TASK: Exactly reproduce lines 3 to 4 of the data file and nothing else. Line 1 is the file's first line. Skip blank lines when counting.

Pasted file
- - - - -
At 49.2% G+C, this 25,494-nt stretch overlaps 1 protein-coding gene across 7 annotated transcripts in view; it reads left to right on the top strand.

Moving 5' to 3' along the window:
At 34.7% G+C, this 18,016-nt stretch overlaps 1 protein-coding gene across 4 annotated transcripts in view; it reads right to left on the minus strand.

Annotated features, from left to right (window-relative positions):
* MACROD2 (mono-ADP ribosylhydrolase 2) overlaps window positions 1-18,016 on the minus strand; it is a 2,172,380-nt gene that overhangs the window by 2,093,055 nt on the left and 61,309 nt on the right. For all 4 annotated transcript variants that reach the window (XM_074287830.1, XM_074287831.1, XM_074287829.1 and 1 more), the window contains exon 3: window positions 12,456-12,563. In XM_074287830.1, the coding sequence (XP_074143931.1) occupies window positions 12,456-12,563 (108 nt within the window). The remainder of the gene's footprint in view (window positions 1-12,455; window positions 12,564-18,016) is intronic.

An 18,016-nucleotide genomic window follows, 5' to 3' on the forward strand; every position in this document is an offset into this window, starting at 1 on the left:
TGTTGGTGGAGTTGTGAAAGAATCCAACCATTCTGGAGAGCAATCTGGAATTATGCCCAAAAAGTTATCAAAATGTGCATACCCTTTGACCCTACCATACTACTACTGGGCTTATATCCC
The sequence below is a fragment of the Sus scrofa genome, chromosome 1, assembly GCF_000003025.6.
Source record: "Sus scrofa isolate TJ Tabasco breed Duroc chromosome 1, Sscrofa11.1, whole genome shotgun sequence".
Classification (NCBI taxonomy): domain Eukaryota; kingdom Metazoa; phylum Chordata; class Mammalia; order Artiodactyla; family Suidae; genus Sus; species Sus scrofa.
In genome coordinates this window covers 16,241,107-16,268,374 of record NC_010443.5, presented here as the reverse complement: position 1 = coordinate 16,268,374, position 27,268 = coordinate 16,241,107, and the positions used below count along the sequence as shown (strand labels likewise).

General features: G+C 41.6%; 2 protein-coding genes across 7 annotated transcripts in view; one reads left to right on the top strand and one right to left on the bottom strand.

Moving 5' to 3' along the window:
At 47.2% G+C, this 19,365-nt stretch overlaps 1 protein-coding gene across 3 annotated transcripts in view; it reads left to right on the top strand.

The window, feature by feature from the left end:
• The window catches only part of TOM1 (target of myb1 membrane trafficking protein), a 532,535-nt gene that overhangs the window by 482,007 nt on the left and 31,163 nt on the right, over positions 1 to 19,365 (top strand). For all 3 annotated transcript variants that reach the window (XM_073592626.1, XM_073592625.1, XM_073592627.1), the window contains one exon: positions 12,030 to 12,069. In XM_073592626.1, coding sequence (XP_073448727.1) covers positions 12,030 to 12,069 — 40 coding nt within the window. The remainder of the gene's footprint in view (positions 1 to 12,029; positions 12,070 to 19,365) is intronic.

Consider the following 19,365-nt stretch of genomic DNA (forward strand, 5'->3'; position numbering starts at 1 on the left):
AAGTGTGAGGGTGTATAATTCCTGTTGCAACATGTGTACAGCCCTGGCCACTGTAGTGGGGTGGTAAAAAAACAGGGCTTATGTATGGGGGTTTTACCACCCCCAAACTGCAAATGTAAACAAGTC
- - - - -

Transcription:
At 34.7% G+C, this 18,016-nt stretch overlaps 1 protein-coding gene across 4 annotated transcripts in view; it reads right to left on the minus strand.

Annotated features, from left to right (window-relative positions):